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03rd-Nov-2014

The nation was dark and in darkness

By Editorial Desk

The unprecedented blackout put the country in darkness for more than 10 hours on Saturday due to over dependence on Indian electricity supply and technical failure of the national grid that spelt humanitarian disasters. The whole country went into total blackout after the 400kv power transmission line between India and Bangladesh tripped which overshadowed the government's much-lauded achievement in the sector. The complete blackout downed the signaling systems of military forces and law enforcing agencies, disrupted mobile and internet connectivity, air trafficking signals at airports, suspended ATM services, and most dangerously limited services of life-supporting medical equipment. Importantly, the blackout made the masses feel insecure and helpless. They also underscored the meaning of electricity in today's life while the government exposed its ineptness and it was also a hard hit on the idea that Bangladesh was digitally prepared.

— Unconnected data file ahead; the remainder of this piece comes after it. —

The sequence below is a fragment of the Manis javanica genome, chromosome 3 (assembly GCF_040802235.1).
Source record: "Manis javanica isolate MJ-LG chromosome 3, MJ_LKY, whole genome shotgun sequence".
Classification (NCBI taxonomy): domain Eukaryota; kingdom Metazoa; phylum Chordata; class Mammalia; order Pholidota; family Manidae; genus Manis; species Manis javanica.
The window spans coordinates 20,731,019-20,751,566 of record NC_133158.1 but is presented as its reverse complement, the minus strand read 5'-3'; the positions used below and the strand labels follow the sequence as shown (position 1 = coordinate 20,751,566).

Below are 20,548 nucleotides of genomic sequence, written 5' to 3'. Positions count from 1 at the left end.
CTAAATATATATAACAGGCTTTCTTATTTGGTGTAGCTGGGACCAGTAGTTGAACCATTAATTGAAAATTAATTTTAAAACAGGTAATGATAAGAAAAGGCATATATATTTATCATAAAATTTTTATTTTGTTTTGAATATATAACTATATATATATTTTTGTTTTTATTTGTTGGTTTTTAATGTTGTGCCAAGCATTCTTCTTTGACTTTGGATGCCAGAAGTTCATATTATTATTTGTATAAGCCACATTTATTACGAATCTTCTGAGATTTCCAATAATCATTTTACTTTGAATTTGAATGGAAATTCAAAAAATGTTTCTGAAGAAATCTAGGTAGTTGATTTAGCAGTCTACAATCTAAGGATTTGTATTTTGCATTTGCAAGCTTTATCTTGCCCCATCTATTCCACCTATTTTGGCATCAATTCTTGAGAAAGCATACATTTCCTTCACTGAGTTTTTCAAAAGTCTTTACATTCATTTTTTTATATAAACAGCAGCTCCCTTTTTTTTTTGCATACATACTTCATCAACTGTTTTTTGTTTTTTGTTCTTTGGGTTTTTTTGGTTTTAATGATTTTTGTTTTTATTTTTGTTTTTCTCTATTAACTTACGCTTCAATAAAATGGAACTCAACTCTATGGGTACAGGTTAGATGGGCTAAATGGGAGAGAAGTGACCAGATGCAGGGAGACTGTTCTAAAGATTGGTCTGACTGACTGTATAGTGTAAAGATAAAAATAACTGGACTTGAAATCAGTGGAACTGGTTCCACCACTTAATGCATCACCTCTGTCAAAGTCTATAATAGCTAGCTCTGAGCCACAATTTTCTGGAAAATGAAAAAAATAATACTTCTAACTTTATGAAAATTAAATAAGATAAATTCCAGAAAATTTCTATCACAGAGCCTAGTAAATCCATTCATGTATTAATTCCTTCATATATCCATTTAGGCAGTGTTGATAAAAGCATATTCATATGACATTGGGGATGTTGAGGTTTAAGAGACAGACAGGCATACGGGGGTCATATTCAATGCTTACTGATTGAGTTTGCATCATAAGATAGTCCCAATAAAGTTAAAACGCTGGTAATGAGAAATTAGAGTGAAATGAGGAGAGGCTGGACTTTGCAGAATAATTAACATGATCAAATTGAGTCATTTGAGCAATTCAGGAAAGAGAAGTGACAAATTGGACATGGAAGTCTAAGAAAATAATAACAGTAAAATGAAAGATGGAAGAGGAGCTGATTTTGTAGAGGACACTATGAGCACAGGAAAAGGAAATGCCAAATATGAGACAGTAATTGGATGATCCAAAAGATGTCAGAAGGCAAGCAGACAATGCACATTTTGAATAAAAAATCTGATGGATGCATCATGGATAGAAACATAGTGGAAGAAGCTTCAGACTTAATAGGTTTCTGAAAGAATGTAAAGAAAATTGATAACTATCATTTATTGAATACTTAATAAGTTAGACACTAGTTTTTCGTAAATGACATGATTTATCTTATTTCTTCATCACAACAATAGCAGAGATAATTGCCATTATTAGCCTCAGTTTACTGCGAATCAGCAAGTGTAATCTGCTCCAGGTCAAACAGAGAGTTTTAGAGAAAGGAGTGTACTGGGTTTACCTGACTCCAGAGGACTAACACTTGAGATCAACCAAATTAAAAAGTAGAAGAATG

Electronic media had broadcasted that most parts of the country remained out of electricity until after midnight, which panicked the people. Besides disrupting health services, industrial productions suffered and business activities incurred losses equal to one-day of national productivity. Electricity supply was not available at Bangabhaban and Gono Bhaban. After dusk, no streetlights came on in cities and towns and households chores were done in candlelight creating much discomfort. The whole country had a ghostly look. Fear gripped the people as the blackout continued until after midnight even in the capital as nobody did not know about any exact information which allowed rumours to be spread out though additional security personnel were deployed.
As the blackout continued for long, many hospital authorities became worried about power supplies to the ICU, CCU and Emergency Wards, which were running with generators. Many patients who came with severe injuries were not treated properly due to the inadequate power supply from generators and ordeals embraced all as the water supply was also disrupted in major hospitals. Thousands of patients in several hundred hospitals and clinics across the country underwent similar ordeals. It was simply a human disaster because of a fault, which was technical in nature.
Many saw their mobile phones lose signal, internet users went offline, people could not get money from ATMs, and shopping centres counted huge losses during the nationwide power outage. Telephonic communication, fixed and wireless internet, and data services experienced huge disruptions due to the blackout. The digital outlets failed proving that their managers lacked efficiency.